Read here for an interesting discussion on chick lit. Are you pro or against? I haven’t made up my mind. On the one hand, I find some of the stories too simplistic, not to mention the pastel theme that publishers seem to be pushing. A pink cover with a martini glass/shoe/lipstick immediately turns me off. But on the other hand, there’s probably a wide variety of books deemed chick lit out there. It feels too snobby to dismiss an entire genre of books. An while I might not be as vehement as Maud Newton or Jessa Crispin, but I still haven’t found my experience accurately reflected in any of these books. I don’t have any deep desire to settle down and have kids. And I don’t want to climb the corporate ladder sacrificing my chances of having marrying and having kids, which again I don’t want. Yes, I am simplifying. But let’s not pretend that chick lit is an accurate representation for all women. I don’t know where I fit into this argument. It doesn’t represent me and I wouldn’t call it “literary” in the same way that Murakami is “literary”, but still….
I’ve never been a fan of the cookie cutter chick lit, those books that are just modernized versions of my grandmother’s Harlequin Romances. I’m also not a fan of the pink covers with the modern girl icons as they seem to be, high heels/martini glasses/lipstick. Bookstores now have what amounts to the equivalent of the Barbie aisle in toy stores.
On the other hand, like every other, there are good examples in the genre. I find myself hoping they will be gateway books to better things for women who wouldn’t otherwise be reading. Wouldn’t it be wonderful if “Bridget Jones’ Diary” were to lead people to the original, “Pride and Prejudice”?
True true. It’s the same sort of thing with Harry Potter I suppose. I wish the publishing industry would realize that making books pastel actually turns a lot of people off. It’s like business book covers—why do they have to be so damn ugly?
I wonder if ardent readers of chick lit might have the same argument, e.g. “well, there are a few good examples of gothic novel that aren’t so bad” or “gad, those Surrealists were a little arrogant, thoughtless… still, I suppose there was that one…” I think the real problem with ‘chick lit’ is how quickly we were to establish it as genre– the pink-jacketed explosion and yuppiphiliac anecdotes are almost self-perpetuating.
As far as the texts themselves, the message, the mores or lack thereof, the potential for regressivism, I’d think we’re all safe so long as we stay far away from them. Why bother arguing about their impact, when they sit on the shelves next to courtroom suspense thrillers, horror swill, sci-fi nonce, paperback romance, ad naus. Why villify chick lit? Because we’ve labelled the genre with the coveted “lit?” As long as we stay far away from those shelves, eventually they’ll migrate toward the Harlequins, and we’ll be inured to them. Right?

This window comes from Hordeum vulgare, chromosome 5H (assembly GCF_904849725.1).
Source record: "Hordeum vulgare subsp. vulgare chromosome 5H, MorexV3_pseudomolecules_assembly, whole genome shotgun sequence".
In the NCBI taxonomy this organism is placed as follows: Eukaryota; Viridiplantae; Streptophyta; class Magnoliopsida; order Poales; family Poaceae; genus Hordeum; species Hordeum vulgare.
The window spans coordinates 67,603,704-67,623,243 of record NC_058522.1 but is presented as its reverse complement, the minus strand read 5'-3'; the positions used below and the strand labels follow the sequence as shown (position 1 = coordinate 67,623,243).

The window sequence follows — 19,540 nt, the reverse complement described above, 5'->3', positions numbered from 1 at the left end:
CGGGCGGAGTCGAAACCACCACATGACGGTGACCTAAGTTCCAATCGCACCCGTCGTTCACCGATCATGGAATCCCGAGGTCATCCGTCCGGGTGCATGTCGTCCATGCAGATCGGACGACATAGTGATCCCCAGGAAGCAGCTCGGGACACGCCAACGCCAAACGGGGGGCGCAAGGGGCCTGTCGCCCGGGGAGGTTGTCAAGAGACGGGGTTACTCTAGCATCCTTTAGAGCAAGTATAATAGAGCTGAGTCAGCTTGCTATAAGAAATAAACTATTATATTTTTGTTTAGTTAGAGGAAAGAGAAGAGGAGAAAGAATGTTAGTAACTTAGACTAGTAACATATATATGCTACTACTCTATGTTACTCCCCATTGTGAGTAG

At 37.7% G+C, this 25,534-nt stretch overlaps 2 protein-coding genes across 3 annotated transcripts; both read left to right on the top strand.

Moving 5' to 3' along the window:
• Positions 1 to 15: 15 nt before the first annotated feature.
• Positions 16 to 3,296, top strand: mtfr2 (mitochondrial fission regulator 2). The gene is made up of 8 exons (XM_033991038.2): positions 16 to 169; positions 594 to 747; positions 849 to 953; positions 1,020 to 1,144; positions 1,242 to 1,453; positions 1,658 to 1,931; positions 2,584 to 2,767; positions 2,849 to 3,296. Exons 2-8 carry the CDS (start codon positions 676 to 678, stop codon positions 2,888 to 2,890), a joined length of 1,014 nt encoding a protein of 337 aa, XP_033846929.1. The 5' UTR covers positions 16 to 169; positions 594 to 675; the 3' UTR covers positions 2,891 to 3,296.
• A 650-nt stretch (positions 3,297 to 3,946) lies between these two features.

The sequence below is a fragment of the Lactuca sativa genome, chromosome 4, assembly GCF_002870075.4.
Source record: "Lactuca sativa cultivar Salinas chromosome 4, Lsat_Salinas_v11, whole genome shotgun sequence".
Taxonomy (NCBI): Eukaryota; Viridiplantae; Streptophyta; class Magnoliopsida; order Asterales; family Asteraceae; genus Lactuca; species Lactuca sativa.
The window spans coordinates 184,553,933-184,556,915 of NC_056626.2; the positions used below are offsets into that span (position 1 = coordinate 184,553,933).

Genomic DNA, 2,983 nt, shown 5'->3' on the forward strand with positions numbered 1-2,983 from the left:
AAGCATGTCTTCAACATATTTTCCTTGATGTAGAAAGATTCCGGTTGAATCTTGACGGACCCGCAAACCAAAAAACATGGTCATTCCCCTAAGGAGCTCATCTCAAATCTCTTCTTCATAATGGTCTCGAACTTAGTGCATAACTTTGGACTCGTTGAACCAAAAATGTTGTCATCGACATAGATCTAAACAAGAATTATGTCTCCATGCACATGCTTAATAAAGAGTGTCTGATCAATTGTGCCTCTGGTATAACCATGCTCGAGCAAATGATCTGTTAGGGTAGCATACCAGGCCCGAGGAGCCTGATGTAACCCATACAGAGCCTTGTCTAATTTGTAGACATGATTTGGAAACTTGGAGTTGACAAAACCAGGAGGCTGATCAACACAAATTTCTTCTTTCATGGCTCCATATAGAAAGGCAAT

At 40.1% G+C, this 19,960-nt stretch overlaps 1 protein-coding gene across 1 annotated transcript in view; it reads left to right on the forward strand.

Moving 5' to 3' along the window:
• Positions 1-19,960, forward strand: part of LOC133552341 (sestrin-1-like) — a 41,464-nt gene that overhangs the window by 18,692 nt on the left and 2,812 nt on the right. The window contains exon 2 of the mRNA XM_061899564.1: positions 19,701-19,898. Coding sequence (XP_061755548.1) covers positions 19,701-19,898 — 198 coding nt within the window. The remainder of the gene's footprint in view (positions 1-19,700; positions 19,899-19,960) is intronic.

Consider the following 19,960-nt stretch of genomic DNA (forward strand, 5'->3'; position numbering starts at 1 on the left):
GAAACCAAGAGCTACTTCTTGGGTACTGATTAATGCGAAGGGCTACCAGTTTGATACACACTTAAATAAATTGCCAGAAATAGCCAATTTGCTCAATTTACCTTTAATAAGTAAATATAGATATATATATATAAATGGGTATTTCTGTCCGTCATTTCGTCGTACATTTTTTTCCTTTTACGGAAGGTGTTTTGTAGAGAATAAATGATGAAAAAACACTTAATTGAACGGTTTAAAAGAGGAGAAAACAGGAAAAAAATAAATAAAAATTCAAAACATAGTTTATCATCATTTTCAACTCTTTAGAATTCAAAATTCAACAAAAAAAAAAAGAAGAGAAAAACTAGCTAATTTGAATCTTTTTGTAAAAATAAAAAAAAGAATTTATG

(That said, if I ever came into contact with an “arden reader of chick lit,” I might be compelled to her with Wake The Hell Up ferocity)
Like with any other genre, plus literary fiction, some of the books are quite good, a lot of them suck.
Regarding the plethora of pink covers, I wanted a pool table or a Van Gogh print on my last book, but no one in marketing was listening; I’ve also noticed books by men lately with pink covers and the covers of some female literary titles are getting awfully chicky lately.
What is most fascinating to me, I think, is how ardently some Lits throw stones at Chicks. Do they really think we wake up each morning and decide, “Today I will become the literary equivalent of the Anti-Christ”?
I might be wrong, but I bet we can blame the whole pastel thing on the marketing execs. I can tell they are behind it—they seem think that all people fit into these neat, little categories that they assign. “All women love lipstick, and pink! Henceforth, all books with women as the main characters will have these items on the cover.” It’s crap.
And as for becoming the Anti-Christ, I bet no one wakes up choosing to become it, it’s more of a slow slide? Just kidding. Tastes vary. That’s it short and sweet. Some people want gothic horrow stories, some want robots in outer space, some want tea towel fiction.
I think Maud Newton may have coined the term. Here’s the quote:
But I, for one, have grown weary of what, in honor of Orange Prize judge Katharine Viner, I’ll call tea-towel fiction. Earlier this summer, Viner offered this description of many MFA graduates’ novels that she read while judging a fiction contest:
“They are books with 500 pages discussing a subtle but allegedly profound shift within a relationship. They are books where intricate descriptions of a man taking a glass out of the dishwasher, taking a tea-towel off a rail, opening out the tea-towel, then delicately drying the glass with the tea-towel, before pouring a drink into the glass, signify that he has just been through a divorce.”